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The Cooking Edge - Yanked, again!

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Below, find two recipes to which I've added a Yankee flair. Not only are they simple, but with the addition of apples, cider, brown sugar and cranberries these dishes are transformed into aromatic centerpieces that will undoubtedly whet your appetite.

Beef brisket with savory sauted apples

The brisket is the cut of meat removed from beneath the first five ribs. It is one of the toughest cuts, so patience and time are key to cooking this meat. Don't hurry it!

1 boneless beef brisket, flat cut (2-1/2 to 3-1/2 lbs.)
1 T. vegetable oil
1/2 t. salt
1/2 t. pepper
1 lg. onion, coarsely chopped, divided
1 lg. clove garlic, minced
1 c. apple cider
2 T. butter or margarine
5 c. sliced unpeeled apples
1 c. fresh or frozen cranberries
2 T. packed brown sugar
1/3 c. coarsely chopped walnuts, toasted

Heat oil in stockpot over medium heat until hot. Place brisket in stockpot; brown evenly. Remove brisket; season with salt and pepper. Reserve 1/2 cup onion. Add remaining onion and garlic to stockpot. Cook and stir 4 to 5 minutes or until onion is tender. Return brisket, fat side up, to stockpot. Add apple cider; bring to a boil. Reduce heat; cover tightly and simmer 2-1/2 to 3 hours or until brisket is fork-tender.

Meanwhile, heat butter in large nonstick skillet over medium heat until melted. Add apples and reserved onion; cook and stir 5 to 7 minutes or until apples are just tender. Add cranberries and brown sugar; cook 4 to 6 minutes or until cranberries are tender and juices are thickened, stirring occasionally. Stir in walnuts. Remove cooked brisket from stockpot; keep warm. Skim fat from cooking liquid. Bring cooking liquid to a boil. Cook, uncovered and over high heat, 10 to 12 minutes or until reduced by half, stirring occasionally. Carve brisket diagonally across the grain into thin slices after letting it rest at least 20 minutes. Serve with reduced cooking liquid and apple mixture in your own style.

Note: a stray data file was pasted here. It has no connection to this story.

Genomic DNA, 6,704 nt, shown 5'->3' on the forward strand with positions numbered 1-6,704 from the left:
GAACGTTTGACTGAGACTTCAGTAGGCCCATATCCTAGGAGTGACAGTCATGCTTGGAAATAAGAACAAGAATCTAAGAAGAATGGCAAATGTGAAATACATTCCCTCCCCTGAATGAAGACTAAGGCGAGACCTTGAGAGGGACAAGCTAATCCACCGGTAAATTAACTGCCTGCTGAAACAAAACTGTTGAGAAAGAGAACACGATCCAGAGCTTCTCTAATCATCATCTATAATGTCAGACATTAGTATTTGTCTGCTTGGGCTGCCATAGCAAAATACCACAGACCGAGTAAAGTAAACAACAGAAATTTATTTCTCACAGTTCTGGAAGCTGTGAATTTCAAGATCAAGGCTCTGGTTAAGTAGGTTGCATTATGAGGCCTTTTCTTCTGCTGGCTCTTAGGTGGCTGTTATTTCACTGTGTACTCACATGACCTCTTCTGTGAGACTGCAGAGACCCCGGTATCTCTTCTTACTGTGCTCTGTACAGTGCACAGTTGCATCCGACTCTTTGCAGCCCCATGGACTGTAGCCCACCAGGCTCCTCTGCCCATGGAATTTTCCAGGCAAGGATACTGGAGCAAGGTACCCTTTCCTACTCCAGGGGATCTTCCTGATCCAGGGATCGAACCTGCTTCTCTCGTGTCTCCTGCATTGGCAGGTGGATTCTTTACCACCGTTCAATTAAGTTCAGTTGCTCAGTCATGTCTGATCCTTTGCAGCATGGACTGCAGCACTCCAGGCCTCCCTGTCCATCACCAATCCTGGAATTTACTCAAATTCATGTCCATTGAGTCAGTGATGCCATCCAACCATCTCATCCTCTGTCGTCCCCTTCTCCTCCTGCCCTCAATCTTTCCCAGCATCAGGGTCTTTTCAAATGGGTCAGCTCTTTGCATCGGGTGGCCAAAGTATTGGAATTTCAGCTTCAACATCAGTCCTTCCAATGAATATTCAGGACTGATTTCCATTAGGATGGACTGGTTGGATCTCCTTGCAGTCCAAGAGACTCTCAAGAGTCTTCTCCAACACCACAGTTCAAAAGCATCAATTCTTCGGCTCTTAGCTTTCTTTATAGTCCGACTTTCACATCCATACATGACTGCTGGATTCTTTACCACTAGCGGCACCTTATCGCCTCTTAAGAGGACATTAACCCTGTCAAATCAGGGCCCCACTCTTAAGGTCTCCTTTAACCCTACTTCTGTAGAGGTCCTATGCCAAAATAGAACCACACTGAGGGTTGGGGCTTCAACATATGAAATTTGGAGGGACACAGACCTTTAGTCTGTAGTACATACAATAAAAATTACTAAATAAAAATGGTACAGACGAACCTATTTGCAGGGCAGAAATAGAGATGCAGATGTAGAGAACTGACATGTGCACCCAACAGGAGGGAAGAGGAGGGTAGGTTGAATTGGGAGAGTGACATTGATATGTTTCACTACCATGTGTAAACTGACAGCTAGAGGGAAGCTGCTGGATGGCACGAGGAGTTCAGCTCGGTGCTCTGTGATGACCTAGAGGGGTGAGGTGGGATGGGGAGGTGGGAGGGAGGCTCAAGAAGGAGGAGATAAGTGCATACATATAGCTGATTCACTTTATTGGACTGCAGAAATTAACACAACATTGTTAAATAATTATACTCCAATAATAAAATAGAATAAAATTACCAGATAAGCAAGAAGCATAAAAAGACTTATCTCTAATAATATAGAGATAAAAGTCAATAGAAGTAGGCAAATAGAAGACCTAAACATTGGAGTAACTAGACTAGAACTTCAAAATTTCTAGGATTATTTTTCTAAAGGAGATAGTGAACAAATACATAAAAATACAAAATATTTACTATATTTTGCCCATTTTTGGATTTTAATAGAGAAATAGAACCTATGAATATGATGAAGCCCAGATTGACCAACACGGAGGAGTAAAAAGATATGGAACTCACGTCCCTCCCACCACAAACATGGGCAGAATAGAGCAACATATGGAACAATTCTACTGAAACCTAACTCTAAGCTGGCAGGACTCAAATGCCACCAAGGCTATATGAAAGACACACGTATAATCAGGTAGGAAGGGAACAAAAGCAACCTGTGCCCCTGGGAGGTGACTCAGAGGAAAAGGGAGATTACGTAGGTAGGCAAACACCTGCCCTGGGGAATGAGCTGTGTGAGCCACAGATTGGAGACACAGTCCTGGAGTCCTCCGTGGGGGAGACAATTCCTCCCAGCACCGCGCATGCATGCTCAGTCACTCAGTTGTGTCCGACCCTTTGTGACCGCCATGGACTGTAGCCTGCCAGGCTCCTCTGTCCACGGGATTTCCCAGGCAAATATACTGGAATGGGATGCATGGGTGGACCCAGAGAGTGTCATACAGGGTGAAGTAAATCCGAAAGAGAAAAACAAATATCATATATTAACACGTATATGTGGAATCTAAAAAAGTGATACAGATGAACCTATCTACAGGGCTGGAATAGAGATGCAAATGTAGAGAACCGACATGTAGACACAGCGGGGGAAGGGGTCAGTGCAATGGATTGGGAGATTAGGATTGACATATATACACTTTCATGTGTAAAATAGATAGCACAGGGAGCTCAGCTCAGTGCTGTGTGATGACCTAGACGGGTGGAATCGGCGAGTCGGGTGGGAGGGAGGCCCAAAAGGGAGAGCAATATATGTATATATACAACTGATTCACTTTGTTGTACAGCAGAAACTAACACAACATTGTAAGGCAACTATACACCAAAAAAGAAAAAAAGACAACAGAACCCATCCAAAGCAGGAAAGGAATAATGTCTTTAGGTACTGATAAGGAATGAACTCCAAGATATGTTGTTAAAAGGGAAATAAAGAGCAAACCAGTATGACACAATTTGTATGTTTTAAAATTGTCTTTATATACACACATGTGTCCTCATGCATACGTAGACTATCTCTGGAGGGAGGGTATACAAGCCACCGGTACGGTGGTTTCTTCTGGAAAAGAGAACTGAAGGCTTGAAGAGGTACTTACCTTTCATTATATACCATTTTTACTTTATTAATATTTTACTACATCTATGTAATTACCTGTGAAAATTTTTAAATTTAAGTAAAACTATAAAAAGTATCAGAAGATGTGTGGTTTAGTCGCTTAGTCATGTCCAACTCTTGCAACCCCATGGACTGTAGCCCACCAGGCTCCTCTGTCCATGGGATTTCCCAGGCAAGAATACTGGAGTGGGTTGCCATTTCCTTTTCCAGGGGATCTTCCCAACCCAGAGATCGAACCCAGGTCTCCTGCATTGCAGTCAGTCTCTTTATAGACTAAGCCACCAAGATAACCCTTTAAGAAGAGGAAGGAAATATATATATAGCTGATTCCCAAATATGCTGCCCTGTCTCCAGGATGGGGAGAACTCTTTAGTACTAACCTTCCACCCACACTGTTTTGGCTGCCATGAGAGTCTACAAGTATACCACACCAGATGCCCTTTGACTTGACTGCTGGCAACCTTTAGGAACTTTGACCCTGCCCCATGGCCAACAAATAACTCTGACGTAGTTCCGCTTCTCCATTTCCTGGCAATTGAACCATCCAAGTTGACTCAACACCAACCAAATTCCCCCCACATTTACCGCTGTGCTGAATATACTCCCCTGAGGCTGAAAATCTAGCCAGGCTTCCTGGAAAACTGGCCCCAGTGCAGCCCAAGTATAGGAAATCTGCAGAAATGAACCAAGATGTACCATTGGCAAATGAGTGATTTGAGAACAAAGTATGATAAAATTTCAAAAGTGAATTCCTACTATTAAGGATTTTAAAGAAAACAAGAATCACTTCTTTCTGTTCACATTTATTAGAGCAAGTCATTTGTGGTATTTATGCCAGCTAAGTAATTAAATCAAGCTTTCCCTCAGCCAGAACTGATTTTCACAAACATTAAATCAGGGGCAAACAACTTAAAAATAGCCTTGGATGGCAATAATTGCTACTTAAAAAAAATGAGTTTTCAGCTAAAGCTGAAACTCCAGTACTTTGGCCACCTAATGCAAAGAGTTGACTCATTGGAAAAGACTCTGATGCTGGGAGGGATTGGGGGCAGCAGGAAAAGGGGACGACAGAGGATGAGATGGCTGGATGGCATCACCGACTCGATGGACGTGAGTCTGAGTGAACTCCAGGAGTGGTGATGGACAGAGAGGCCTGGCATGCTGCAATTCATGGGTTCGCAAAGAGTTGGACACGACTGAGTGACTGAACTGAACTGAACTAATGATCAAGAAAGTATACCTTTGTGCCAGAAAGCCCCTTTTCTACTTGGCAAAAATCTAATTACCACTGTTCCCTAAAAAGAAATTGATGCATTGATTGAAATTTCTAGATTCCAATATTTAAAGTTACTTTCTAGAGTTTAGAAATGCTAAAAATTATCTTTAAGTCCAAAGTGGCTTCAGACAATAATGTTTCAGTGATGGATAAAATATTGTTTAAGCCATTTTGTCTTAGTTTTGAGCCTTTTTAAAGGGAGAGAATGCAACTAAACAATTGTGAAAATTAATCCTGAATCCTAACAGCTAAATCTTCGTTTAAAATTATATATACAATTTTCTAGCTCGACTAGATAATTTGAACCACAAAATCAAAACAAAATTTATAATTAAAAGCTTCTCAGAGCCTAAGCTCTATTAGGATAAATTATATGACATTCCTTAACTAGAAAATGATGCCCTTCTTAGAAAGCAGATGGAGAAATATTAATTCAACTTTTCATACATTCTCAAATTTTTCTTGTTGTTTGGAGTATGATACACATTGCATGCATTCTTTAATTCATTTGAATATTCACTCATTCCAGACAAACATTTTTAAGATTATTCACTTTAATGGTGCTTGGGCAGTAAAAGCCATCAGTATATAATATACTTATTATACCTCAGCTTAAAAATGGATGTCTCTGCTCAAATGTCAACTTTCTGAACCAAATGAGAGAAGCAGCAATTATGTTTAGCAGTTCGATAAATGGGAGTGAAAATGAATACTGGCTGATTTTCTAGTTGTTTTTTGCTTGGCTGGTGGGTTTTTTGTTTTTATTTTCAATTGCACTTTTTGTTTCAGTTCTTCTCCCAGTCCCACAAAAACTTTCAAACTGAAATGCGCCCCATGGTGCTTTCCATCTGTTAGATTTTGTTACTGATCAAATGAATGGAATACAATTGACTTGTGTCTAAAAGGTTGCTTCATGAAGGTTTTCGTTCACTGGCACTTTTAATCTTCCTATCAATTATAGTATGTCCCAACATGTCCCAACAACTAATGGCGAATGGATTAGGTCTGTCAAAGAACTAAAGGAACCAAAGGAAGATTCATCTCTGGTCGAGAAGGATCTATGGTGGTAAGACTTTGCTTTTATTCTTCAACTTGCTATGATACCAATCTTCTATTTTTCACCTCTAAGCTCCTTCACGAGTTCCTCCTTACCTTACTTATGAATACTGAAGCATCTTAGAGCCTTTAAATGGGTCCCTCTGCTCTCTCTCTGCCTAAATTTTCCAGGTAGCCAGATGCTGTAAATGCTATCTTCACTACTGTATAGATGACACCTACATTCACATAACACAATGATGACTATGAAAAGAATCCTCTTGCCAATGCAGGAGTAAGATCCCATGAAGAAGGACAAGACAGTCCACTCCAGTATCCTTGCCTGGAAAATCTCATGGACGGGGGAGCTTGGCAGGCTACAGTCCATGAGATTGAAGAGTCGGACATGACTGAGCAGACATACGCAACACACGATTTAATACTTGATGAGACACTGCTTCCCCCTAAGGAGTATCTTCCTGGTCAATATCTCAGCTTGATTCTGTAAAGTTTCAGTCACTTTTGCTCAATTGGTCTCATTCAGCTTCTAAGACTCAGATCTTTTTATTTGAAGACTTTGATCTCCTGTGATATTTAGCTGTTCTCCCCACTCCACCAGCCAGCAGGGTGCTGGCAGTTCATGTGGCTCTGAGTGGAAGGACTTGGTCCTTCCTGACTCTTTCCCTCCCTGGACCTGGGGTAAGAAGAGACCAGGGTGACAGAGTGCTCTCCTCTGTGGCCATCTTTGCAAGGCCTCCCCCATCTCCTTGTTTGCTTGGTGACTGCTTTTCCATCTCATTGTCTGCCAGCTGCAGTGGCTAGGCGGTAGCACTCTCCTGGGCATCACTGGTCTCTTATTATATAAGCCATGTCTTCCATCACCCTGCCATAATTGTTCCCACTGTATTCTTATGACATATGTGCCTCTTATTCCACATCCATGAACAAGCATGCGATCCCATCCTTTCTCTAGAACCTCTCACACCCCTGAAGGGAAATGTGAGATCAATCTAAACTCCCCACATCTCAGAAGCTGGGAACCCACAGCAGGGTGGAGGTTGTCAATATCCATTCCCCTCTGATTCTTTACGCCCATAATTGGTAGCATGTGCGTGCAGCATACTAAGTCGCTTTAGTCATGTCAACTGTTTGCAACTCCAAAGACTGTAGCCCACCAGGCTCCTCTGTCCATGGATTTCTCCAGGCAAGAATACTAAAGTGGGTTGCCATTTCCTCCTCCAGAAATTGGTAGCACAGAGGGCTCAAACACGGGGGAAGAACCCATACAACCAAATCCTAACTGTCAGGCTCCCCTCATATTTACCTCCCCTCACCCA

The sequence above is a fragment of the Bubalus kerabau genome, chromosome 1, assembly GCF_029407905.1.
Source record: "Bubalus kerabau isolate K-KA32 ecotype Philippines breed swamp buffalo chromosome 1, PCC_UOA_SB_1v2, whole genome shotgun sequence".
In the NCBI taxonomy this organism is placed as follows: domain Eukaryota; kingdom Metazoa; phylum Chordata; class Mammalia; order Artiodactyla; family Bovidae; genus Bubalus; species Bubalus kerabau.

Pot roast with cider-maple gravy and mashed butternut squash

Whether you call it "Pot au Feu" or Bollito Misto," pot roast was perfected here in New England. Classical Yankee pot roast should have vegetables added about halfway through the cooking, but here I am just adding the squash that is cooked separately.

1 beef top or bottom round roast (3 to 4 lb.)
3/4 t. pepper
4 t. olive oil, divided
1 t. salt
1 1/2 c. beef broth
1 1/2 c. apple cider
2 medium butternut squash, cut lengthwise in half, seeded
5 T. cornstarch dissolved in 1/2 c. water
1/4 c. real maple syrup

Press pepper evenly onto all surfaces of beef roast. Heat 2 teaspoons oil in stockpot over medium heat until hot. Place roast in stockpot; brown evenly. Pour off drippings. Season roast with salt. Add broth and cider; bring to a boil. Reduce heat to low; cover tightly and simmer 2-1/2 to 3-1/4 hours or until roast is fork-tender.

Heat oven to 375 F. Brush cut sides of squash halves with remaining 2 teaspoons oil. Place squash, cut sides down, on metal baking sheet. Bake 45 to 55 minutes or until fork-tender. Cool slightly. Scoop squash flesh into large bowl; discard shells or use for serving, if desired. Mash squash with back of spoon or fork until almost smooth. Season with salt and pepper, as desired; keep warm. Remove roast; keep warm. Skim fat from cooking liquid. Stir in cornstarch mixture and maple syrup; bring to a boil, stirring constantly. Cook and stir 2 to 3 minutes or until slightly thickened. Carve roast into thin slices. Serve with gravy and squash.

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